The Irish-born judge and politician Roger Therry reflects on how Sydney has grown since he arrived in 1829:
Besides the two large theatres constantly open, there are philharmonic societies, a public library, a philosophical society, and a mechanics’ institute, where scientific and literary lectures, as at similar institutions in England, are periodically given. In the new University a double first-class man (Dr. Wooley) of Oxford University; a senior wrangler of his year at Cambridge (Mr. Pell); together with an accomplished scholar of the Edinburgh University (Dr. Smith), occupy the professorial chairs in the respective departments of Classics, Mathematics, and Natural Philosophy.
Two morning principal papers, “The Sydney Herald” and “Empire“, both conducted with superior talent, and several weekly papers, supply the usual political and literary news. Churches – some of superior architectural design – of the various religious denominations are well attended on Sunday. A Legislative Assembly and Legislative Council, in Sydney and Melbourne, sit for many months in the year, occupying (especially in Melbourne) spacious halls as brilliant and almost as commodious as the Houses of the English Parliament. Courts of justice are established, where the forms of Westminster are as closely observed as the circumstances of the Colony will admit; and there is as well regulated a police as in London. A few years ago, a large body of trained policemen were brought from Birmingham and Manchester to Sydney. There are besides in Sydney three well-established clubs, five or six banks in full business, insurance offices, and some superior hotels. These then are the principal ingredients from which persons may judge of the social advantages which New South Wales presents as inducements to emigrants who may be disposed to settle there.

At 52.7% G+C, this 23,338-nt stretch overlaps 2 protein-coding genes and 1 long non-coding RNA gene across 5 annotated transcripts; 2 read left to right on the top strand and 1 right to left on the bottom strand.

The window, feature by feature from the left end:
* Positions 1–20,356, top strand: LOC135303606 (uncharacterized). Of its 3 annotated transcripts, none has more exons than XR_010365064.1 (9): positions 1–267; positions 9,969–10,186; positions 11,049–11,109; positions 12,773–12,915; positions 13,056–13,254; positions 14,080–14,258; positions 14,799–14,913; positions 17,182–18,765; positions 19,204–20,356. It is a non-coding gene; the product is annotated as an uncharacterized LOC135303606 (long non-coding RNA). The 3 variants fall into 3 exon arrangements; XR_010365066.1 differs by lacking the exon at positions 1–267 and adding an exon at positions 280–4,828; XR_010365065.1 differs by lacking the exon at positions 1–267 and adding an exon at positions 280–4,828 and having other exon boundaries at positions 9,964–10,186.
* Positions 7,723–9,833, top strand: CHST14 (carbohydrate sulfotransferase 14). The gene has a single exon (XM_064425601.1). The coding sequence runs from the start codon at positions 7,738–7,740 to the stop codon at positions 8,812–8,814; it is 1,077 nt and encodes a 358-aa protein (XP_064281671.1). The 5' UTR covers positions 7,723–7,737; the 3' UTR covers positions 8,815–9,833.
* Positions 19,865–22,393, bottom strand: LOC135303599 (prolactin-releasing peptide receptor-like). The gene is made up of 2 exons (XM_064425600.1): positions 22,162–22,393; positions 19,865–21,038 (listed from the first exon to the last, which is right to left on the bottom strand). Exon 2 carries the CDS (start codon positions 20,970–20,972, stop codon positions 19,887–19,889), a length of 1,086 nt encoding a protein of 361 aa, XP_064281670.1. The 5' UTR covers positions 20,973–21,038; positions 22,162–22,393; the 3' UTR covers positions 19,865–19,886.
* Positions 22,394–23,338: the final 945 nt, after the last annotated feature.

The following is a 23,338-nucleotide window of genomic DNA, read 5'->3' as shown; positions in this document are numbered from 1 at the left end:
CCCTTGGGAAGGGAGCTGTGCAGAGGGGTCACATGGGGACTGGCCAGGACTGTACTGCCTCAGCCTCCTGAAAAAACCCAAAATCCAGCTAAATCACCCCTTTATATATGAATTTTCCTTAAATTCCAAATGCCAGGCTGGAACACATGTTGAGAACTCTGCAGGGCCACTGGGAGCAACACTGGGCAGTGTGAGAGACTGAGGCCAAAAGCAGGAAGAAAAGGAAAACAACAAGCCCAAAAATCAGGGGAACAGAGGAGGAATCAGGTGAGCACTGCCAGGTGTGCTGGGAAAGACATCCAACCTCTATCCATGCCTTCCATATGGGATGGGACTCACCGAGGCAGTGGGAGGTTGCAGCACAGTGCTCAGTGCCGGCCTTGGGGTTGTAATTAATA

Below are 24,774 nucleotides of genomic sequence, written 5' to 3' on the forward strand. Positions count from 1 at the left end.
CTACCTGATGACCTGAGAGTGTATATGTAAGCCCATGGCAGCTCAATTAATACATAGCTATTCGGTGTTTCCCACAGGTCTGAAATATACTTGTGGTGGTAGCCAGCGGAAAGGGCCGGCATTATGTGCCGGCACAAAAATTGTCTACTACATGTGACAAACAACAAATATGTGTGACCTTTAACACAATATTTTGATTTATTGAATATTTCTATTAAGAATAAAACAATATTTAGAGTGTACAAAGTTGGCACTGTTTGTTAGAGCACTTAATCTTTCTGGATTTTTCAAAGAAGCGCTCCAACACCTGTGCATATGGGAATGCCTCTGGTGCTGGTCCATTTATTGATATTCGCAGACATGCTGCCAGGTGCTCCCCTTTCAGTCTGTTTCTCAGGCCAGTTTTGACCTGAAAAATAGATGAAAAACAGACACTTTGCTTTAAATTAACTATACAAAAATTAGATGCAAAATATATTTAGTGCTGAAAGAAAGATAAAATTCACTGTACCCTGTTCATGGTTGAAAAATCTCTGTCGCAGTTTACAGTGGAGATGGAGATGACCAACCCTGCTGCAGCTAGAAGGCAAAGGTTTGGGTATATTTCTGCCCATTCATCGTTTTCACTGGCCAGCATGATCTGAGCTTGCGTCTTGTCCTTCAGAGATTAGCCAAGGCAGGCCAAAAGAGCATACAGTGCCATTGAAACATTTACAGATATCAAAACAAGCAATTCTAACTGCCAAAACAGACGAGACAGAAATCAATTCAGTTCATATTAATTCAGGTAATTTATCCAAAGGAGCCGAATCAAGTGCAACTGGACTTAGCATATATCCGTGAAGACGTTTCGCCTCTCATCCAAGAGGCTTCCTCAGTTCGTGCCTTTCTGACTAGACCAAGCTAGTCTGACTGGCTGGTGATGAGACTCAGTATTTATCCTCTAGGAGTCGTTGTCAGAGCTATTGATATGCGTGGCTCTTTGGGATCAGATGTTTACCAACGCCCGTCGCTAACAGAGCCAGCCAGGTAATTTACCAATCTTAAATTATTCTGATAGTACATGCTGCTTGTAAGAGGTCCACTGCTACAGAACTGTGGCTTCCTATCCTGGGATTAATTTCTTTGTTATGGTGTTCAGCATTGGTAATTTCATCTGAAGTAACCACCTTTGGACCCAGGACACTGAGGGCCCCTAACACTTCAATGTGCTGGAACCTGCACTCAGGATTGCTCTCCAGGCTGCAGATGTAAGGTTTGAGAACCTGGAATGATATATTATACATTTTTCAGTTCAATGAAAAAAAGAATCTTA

In the arts which polish life, and the accomplishments which adorn it, the towns and cities of these distant colonies for a considerable time must of course rank secondary to those of the parent country. Of that class which constitute the high aristocratic circle of society in England there is as yet no representative circle in these colonies; but the class that comes next to it, and that consists of the gentry of England, and from it downwards through the several subordinate grades of life, society is creditably represented in New South Wales, and is quite on a par with corresponding classes in England.The society of Sydney of late years has received a valuable accession to its improvement by the arrival of young ladies whom the recently acquired wealth of their parents supplied with the means of providing for their daughters a first-rate English education. The well-known seminaries of London, Paris, and Brighton have sent forth pupils qualified to adorn the best circles of society in any country. And it is not a bold assertion to predict that soon the city of Sydney, and other cities of Australia, through the means of similar educational institutions to those in England, now established in the Colony, will have as much cause to be proud of the models of female accomplishments they can exhibit as any of the old and long-settled chief cities of Europe.
–Roger Therry, Irish, 1800-1874